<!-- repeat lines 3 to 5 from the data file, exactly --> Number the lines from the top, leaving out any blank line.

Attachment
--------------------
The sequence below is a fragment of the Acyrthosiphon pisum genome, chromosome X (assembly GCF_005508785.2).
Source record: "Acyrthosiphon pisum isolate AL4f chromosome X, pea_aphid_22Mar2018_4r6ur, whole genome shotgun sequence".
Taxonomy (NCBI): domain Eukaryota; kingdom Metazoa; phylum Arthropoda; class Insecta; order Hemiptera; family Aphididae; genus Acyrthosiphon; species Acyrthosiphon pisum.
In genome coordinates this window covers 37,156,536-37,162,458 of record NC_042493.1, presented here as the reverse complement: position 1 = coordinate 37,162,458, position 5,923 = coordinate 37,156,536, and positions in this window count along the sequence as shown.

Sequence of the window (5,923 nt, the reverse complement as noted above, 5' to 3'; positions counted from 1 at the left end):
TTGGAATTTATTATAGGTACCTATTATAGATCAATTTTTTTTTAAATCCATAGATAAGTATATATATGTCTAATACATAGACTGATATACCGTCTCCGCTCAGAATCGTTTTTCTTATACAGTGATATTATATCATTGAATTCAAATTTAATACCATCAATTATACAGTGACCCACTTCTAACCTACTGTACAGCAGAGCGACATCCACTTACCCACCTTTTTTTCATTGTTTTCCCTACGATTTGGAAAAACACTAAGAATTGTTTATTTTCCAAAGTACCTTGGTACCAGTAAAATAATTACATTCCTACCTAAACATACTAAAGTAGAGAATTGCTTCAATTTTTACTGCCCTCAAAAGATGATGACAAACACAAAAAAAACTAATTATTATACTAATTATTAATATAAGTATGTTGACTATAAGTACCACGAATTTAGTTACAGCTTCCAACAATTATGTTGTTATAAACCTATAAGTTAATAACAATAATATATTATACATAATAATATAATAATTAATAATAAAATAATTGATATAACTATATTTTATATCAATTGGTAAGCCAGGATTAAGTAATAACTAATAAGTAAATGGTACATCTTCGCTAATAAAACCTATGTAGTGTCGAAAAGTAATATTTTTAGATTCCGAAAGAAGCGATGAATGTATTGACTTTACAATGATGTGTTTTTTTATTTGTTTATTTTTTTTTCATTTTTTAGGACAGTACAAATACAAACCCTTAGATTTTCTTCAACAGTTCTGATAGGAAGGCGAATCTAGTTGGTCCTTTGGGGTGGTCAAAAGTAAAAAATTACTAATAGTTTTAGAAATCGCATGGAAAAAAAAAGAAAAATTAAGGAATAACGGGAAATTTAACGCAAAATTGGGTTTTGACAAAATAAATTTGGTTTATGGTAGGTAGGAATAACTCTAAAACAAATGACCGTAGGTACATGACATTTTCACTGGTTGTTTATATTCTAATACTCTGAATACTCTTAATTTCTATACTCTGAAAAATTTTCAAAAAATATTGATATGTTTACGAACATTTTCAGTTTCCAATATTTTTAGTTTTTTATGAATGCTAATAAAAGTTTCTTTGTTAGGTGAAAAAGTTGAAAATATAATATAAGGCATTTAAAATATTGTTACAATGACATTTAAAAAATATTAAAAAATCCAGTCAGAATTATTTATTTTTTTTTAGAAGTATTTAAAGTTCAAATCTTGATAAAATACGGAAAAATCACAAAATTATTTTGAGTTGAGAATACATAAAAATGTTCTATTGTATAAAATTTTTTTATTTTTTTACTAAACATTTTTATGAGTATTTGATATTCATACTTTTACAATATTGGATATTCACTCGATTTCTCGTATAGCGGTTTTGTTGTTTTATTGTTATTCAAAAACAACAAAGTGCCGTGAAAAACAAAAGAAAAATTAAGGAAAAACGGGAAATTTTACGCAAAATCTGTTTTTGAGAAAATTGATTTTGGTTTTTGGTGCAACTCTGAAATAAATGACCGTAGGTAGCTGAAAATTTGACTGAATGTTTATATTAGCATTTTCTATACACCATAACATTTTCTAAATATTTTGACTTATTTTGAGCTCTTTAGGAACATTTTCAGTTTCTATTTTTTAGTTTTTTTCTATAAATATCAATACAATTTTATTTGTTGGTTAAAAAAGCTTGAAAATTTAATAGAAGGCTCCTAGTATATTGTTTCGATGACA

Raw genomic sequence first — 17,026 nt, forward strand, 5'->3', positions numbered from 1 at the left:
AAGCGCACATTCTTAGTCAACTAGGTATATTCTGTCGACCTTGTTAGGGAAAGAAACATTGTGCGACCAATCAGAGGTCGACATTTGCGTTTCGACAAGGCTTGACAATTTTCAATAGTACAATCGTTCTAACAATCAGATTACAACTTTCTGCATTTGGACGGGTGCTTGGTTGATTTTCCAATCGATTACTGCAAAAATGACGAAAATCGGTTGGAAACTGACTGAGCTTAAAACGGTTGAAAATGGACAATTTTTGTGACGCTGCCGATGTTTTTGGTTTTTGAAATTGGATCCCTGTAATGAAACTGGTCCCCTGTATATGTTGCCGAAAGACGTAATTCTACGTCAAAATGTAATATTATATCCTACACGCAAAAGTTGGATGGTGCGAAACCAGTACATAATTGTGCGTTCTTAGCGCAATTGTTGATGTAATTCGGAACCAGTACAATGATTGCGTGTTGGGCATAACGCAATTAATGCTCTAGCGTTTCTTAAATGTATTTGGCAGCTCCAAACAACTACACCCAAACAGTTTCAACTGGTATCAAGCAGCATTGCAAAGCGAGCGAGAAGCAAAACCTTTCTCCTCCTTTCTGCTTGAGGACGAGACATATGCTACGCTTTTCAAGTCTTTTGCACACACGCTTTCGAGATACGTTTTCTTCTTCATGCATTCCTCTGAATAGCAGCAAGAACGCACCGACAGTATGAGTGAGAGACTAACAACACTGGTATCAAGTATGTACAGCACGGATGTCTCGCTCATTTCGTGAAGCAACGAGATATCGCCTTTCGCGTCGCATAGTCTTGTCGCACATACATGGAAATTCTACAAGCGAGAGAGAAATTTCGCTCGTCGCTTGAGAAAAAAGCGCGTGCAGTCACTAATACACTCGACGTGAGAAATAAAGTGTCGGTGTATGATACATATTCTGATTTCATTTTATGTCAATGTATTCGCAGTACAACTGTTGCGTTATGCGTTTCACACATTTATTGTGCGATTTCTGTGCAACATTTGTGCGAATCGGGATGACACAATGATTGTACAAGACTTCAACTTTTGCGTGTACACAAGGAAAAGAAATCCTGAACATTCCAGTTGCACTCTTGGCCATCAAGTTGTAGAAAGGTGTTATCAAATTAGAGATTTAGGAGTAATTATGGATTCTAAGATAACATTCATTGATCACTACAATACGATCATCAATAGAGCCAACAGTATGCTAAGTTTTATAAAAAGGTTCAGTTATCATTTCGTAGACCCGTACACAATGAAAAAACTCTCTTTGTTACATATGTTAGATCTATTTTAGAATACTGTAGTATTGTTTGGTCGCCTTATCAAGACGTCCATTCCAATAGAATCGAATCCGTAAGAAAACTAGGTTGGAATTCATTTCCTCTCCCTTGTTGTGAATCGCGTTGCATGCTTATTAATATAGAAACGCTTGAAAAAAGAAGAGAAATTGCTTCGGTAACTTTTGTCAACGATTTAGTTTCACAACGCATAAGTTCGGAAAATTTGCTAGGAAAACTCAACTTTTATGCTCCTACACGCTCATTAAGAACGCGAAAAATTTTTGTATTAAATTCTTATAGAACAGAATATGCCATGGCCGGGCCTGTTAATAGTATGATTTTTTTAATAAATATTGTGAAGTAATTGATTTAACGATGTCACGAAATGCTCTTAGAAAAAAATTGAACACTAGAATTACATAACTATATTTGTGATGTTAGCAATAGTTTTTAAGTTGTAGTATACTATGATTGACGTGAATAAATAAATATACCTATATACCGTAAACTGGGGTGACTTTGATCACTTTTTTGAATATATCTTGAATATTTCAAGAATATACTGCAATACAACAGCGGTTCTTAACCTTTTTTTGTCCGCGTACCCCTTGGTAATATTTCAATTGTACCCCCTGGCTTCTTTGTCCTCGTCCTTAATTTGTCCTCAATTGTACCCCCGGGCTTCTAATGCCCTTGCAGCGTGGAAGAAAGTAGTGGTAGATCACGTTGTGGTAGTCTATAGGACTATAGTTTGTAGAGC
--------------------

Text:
Taxonomy (NCBI): domain Eukaryota; kingdom Metazoa; phylum Arthropoda; class Insecta; order Hemiptera; family Aphididae; genus Acyrthosiphon; species Acyrthosiphon pisum.
In genome coordinates this window covers 37,156,536-37,162,458 of record NC_042493.1, presented here as the reverse complement: position 1 = coordinate 37,162,458, position 5,923 = coordinate 37,156,536, and positions in this window count along the sequence as shown.

Sequence of the window (5,923 nt, the reverse complement as noted above, 5' to 3'; positions counted from 1 at the left end):